Monday, 20 July 2009

Cancer: Not The Crab

I mentioned in my previous post of bad times about cancer in the family. So, for those who are interested, here’s the full story.

Near the end of last year, my grandma’s sister (my great-aunt) was pretty sick. She had a bunch of tests done and her doctor said she had some condition that could potentially be a precursor to leukaemia. She had been undergoing treatment for that.

Now, though, my grandmother had told us that my great-aunt HAS cancer. I need to do some research to find the name and implications, but it’s essentially the opposite of Leukaemia – in that, her body is not producing white blood cells.

She can’t have a bone marrow transplant because her doctor said point-blank, it would kill her.

She’s currently having blood transfusions to keep her going. However, her doctor said she can have twenty of these – after 20 transfusions, they will be doing more harm than good to her body and would slowly kill her over time anyway.

So far in her treatment, she has had 8. Next month she has another 2. That leaves 10 transfusions, which is maybe 5 months if she’s having one every fortnight.

After the transfusions have stopped, there is some drug that she MIGHT be able to take, an injection into the spine. The injections, if she takes them, will eventually render her paralyzed below the waist.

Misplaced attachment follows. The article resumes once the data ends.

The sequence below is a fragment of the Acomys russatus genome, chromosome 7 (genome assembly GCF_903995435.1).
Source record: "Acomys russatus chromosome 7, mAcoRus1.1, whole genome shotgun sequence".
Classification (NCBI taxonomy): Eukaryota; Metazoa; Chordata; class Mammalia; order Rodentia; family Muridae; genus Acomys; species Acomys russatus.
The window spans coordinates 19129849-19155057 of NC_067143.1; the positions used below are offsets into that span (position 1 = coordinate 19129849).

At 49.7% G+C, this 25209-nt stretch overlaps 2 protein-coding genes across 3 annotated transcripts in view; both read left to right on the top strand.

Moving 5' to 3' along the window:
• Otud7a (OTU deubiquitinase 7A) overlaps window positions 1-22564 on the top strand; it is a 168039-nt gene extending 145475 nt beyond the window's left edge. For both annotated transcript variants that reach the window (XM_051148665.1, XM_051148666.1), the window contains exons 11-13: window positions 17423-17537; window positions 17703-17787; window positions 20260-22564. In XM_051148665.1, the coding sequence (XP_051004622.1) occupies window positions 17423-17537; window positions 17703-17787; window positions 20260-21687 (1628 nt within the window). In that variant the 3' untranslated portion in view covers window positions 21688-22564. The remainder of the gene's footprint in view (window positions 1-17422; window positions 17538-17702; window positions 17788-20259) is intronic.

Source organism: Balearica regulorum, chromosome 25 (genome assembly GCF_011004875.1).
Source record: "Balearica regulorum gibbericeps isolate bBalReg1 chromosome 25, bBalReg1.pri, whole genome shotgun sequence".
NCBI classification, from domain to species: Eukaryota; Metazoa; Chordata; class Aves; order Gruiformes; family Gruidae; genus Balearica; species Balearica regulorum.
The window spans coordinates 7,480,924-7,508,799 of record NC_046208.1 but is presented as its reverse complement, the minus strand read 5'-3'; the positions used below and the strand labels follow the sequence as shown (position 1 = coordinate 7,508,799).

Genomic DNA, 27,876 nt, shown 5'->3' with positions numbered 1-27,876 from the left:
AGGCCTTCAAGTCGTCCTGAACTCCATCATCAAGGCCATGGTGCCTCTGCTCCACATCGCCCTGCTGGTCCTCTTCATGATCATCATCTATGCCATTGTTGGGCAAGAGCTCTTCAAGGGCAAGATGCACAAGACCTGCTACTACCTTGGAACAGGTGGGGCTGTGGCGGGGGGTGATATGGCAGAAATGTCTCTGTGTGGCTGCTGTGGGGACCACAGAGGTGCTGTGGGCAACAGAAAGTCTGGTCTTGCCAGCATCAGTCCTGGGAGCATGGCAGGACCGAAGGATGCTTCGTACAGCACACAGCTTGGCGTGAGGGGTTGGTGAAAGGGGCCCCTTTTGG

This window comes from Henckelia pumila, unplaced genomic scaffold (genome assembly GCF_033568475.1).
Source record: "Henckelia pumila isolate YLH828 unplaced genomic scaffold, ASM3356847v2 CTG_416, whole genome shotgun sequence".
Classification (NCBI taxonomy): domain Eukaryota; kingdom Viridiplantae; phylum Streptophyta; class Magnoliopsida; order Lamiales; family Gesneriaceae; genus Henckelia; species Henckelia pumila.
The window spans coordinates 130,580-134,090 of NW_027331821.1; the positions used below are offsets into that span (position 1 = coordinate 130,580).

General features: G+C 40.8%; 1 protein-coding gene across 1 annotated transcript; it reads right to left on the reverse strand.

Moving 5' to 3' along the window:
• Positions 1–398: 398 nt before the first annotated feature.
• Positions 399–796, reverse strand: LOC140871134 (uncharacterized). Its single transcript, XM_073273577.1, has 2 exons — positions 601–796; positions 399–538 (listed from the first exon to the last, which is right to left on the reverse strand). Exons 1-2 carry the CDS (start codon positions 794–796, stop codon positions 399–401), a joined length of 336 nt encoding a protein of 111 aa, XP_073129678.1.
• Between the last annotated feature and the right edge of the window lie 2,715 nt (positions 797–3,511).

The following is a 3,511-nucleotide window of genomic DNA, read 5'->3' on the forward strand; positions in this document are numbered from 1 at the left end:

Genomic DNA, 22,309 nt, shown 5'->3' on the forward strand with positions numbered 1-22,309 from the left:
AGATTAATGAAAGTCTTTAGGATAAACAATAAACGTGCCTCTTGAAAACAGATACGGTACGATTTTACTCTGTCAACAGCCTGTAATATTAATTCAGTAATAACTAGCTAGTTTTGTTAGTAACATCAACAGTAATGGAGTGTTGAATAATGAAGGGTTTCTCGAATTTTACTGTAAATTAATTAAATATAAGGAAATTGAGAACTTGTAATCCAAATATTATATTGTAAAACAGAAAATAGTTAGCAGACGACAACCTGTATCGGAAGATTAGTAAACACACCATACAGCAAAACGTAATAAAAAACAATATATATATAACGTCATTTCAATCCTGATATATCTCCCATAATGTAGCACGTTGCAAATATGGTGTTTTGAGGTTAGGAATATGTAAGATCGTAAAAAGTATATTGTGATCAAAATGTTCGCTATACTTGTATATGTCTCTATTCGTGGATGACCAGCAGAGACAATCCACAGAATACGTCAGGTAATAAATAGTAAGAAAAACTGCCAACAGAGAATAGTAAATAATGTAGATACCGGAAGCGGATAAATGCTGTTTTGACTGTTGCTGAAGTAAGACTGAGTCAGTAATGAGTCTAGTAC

The injections are administered monthly. Each one costs £1,000. And they are NOT covered by the NHS. My great-uncle has already been paying privately for her treatment; he’s now having to put their (super, super nice!) house up for sale now to try to get the money for the injections.

He has a friend in Dubai who owns a company that is the equivalent of Boots (or, I guess, like a Shopper’s Drug Mart in North America?) – that is to say, it deals in pharmaceuticals and prescriptions. He’s going to see if he can get the medication cheaper for them.

But, here’s the stinker. It’s not a guarantee that she’ll be able to take this medication. Even if she does, the cost is exorbitant, and will paralyze her. And they might not work.

If she can’t get them, or they don’t work… well, once the transfusions have stopped, she has six months to live.

Bad times.

Perhaps the saddest part is that she's planning a party in October - a big get-together, so she can have her family all together and see everyone one last time.

And the part that makes ME the saddest, is that my mom isn't coming.

1 comment:

Dot said...

This is the most heart wrenching post. I can't even begin to imagine what you must feel. And your mother not coming to the get together....really I don't know what to say....the only possible thing I can think of is that at least you have a chance to say goodbye and prepare yourself for it. But I don't know if it's ever truly possible to prepare for the death of a loved one. I really hope she comes out of this and the medication works.
Take care <3